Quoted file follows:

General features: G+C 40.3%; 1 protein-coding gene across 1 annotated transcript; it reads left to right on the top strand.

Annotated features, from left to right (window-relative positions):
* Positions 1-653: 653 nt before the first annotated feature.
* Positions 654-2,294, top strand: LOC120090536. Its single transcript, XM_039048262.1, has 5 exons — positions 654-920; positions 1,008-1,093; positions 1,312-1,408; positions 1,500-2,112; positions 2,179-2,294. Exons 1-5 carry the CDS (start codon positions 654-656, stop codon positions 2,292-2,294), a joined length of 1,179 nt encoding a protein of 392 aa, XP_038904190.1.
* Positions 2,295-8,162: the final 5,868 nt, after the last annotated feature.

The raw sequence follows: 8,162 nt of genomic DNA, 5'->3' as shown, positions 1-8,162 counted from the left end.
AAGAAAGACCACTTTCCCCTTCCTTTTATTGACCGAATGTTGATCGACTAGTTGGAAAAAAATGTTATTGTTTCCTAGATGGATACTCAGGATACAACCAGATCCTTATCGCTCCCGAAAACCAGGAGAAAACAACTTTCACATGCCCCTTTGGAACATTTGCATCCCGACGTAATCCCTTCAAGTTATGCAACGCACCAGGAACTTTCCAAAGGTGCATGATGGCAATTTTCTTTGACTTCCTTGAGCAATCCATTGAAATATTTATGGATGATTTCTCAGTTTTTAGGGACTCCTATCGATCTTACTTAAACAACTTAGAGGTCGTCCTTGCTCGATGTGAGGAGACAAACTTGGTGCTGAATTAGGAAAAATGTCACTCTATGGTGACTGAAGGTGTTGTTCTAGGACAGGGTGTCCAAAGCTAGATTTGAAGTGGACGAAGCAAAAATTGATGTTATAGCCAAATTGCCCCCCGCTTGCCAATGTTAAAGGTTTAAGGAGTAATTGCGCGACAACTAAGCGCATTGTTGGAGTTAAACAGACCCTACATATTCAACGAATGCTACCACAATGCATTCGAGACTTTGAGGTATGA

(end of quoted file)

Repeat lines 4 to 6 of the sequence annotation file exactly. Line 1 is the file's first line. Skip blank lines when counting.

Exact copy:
* Positions 654-2,294, top strand: LOC120090536. Its single transcript, XM_039048262.1, has 5 exons — positions 654-920; positions 1,008-1,093; positions 1,312-1,408; positions 1,500-2,112; positions 2,179-2,294. Exons 1-5 carry the CDS (start codon positions 654-656, stop codon positions 2,292-2,294), a joined length of 1,179 nt encoding a protein of 392 aa, XP_038904190.1.
* Positions 2,295-8,162: the final 5,868 nt, after the last annotated feature.

The raw sequence follows: 8,162 nt of genomic DNA, 5'->3' as shown, positions 1-8,162 counted from the left end.